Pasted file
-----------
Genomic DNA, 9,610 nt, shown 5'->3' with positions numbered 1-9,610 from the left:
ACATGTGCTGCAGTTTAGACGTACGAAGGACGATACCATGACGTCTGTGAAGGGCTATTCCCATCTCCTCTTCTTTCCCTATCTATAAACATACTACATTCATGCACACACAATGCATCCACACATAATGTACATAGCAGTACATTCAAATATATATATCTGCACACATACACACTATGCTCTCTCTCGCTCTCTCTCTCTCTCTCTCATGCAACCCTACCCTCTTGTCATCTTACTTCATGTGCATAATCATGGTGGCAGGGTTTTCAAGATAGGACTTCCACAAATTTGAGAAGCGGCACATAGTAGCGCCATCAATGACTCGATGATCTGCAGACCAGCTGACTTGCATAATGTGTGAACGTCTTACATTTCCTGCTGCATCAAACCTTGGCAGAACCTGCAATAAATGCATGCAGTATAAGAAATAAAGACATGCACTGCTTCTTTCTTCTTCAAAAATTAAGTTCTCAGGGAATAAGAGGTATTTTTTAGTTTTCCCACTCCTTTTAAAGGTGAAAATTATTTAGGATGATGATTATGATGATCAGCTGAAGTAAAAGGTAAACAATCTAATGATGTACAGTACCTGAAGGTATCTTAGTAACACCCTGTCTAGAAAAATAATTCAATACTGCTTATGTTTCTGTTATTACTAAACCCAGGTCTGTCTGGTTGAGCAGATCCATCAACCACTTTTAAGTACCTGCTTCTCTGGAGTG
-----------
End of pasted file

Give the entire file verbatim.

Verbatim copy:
Genomic DNA, 9,610 nt, shown 5'->3' with positions numbered 1-9,610 from the left:
ACATGTGCTGCAGTTTAGACGTACGAAGGACGATACCATGACGTCTGTGAAGGGCTATTCCCATCTCCTCTTCTTTCCCTATCTATAAACATACTACATTCATGCACACACAATGCATCCACACATAATGTACATAGCAGTACATTCAAATATATATATCTGCACACATACACACTATGCTCTCTCTCGCTCTCTCTCTCTCTCTCTCATGCAACCCTACCCTCTTGTCATCTTACTTCATGTGCATAATCATGGTGGCAGGGTTTTCAAGATAGGACTTCCACAAATTTGAGAAGCGGCACATAGTAGCGCCATCAATGACTCGATGATCTGCAGACCAGCTGACTTGCATAATGTGTGAACGTCTTACATTTCCTGCTGCATCAAACCTTGGCAGAACCTGCAATAAATGCATGCAGTATAAGAAATAAAGACATGCACTGCTTCTTTCTTCTTCAAAAATTAAGTTCTCAGGGAATAAGAGGTATTTTTTAGTTTTCCCACTCCTTTTAAAGGTGAAAATTATTTAGGATGATGATTATGATGATCAGCTGAAGTAAAAGGTAAACAATCTAATGATGTACAGTACCTGAAGGTATCTTAGTAACACCCTGTCTAGAAAAATAATTCAATACTGCTTATGTTTCTGTTATTACTAAACCCAGGTCTGTCTGGTTGAGCAGATCCATCAACCACTTTTAAGTACCTGCTTCTCTGGAGTG